Throughout the summer and into the fall we toyed with the idea of building an emergency rudder, considered the condition of our current rudder, and what options we would have if it did fail on us out at sea without having a backup. Don’t get me wrong, there are still little things you can do to control steering a little bit without a rudder, such as trailing a drogue on one side of the boat to get it to turn that direction, or attaching boards to a spinnaker pole and using that as a replacement rudder. It’s actually part of the reason we bought ours (with the added bonus that it could be used as an emergency mast should we ever be de-masted). We were very back and forth on the issue if we wanted to put in the time and money, and take away precious storage space, to build and have mountings for a second, albeit, smaller rudder. As if we were waiting for a sign to be sent to us, Matt came across this article of a relatively new Beneteau Oceanis 50 that was traveling between islands in the Eastern Caribbean this summer when their rudder sheared right off. They ended up putting in a distress call and were towed through 6-8 ft seas for nearly 30 hours until they arrived on the island of Martinique. If it could happen to them, it could happen to anyone. That cemented our decision. We wanted an emergency rudder. We’d both be much happier having it and hopefully never having to use it, than falling into a situation where we needed it and were only able to rely on the other backups listed above.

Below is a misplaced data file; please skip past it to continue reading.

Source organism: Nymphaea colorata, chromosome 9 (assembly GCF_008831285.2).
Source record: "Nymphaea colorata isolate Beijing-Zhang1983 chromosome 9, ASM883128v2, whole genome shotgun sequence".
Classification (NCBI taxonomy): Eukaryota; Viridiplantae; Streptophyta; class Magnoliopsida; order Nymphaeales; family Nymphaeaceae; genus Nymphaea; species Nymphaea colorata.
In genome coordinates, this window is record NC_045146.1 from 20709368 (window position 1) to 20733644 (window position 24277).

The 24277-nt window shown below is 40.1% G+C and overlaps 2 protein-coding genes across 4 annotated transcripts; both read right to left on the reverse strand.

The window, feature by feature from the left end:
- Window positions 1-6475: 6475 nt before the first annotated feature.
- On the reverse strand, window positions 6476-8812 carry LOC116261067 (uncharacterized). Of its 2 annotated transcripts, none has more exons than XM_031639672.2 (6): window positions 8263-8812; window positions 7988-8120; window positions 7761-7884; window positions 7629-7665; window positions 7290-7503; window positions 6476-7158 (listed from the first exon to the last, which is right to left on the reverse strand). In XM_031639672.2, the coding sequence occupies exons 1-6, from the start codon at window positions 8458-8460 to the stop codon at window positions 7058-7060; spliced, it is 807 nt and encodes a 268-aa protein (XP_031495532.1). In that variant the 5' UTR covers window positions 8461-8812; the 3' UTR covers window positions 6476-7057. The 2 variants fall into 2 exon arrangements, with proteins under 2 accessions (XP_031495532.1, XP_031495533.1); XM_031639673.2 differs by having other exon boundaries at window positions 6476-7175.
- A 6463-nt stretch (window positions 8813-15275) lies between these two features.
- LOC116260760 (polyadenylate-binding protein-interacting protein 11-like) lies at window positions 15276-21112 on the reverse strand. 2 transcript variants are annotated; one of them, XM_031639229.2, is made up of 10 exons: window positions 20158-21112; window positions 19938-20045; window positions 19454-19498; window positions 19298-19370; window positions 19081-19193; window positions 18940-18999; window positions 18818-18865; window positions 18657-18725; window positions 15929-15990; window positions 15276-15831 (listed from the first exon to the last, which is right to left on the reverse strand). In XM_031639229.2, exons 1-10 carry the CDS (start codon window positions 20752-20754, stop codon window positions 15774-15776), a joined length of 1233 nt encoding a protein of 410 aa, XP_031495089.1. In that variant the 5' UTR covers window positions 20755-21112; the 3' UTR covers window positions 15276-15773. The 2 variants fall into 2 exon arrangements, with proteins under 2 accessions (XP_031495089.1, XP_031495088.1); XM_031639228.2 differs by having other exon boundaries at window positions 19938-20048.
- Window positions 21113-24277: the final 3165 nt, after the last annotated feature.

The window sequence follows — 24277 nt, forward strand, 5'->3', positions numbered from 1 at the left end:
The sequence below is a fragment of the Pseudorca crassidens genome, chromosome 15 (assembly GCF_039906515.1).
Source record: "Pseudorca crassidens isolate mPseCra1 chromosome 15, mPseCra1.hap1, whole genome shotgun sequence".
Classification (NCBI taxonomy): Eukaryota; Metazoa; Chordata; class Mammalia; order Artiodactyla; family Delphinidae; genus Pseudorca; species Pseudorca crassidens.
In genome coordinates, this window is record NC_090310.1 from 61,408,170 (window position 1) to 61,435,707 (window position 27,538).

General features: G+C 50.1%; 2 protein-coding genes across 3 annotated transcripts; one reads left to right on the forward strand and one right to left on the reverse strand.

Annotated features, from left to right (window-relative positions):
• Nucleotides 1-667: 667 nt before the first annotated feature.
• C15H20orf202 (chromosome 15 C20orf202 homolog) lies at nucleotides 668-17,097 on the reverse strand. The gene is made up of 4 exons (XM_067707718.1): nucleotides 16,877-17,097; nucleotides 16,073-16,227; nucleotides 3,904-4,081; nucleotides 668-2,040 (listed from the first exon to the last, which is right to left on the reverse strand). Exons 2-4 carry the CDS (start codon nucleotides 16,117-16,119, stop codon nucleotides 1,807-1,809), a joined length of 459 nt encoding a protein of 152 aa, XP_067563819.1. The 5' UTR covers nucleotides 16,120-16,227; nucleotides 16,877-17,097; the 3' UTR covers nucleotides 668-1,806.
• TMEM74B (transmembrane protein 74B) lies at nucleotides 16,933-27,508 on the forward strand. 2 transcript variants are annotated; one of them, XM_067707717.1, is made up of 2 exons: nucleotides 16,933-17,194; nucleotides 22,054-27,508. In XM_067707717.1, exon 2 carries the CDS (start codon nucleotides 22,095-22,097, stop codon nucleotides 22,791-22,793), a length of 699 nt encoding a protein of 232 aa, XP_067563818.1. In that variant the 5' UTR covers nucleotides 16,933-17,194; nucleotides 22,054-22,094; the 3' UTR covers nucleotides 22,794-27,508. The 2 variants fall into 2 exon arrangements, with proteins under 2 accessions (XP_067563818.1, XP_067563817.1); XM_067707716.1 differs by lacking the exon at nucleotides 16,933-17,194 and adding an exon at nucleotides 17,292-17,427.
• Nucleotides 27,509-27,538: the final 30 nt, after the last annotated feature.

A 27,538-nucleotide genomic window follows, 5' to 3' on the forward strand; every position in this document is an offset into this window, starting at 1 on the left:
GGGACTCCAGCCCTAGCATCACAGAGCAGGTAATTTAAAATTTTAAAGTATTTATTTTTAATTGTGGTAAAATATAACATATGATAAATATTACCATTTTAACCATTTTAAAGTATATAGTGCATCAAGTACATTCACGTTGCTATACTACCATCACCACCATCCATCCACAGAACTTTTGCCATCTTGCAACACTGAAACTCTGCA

Since we’ve made this decision, we’ve been in talks with an American named Thomas that runs a welding shop in the Rio. With his help, and some very detailed instructions from Matt, he’s spent the past few weeks making the mountings for the rudder and was able to bring all the pieces over this afternoon to install them. The parts we had Thomas make/weld for us are: three stainless steel mounts to be attached to the transom; a rudder mount, and a gudgeon. Here’s a rough sketch Matt made of how it will all fit on the boat.
We’ve set it up so that the three transom mounts will be permanent and always visible, but the rudder mount, gudgeon, and rudder will be stored away. Should our current rudder ever shear off (let’s hope not), we’d assemble the rudder mount to the transom mounts, slip in the the new rudder, and hopefully be able to maintain decent steerage. Not enough to be a permanent fix if the original rudder was gone, but enough to get us to land and someplace we can do repairs.
After Thomas brought all of the pieces over, all we can say is that we are thrilled with his work and we’re so happy that we were able to find him here in the Rio. Thanks for introducing us to him Luis! Just yet another advantage of our little dinner club.
This is a two part project for us, Matt and I will be making the rudder ourselves once we get to a place where we can get the supplies necessary, probably Mexico or the US. The rudder will be 48″ long, 12″ wide, and made from foam, fiberglass, and epoxy. Consider phase one checked off the list though!
Lining up and installing the transom mounts.
Placing it all together.
Phase one complete.
The gudgeon, which will eventually be attached to the emergency rudder.
Just before we get geared up to start cruising again after nearly five months now of sitting out hurricane season in Guatemala, I figured it would be a perfect time for a little question and answer time about our lives since there hasn’t been much other boating excitement going on lately. But this isn’t any ‘ol interview, it’s being done in connection with Newly Salted, a companion site to Interview with a Cruiser, who’s purpose is to ‘Record some of the wisdom of the masses of cruisers who are out there on the water, for the dreamers and planners still at their desks, using a focused interview format’.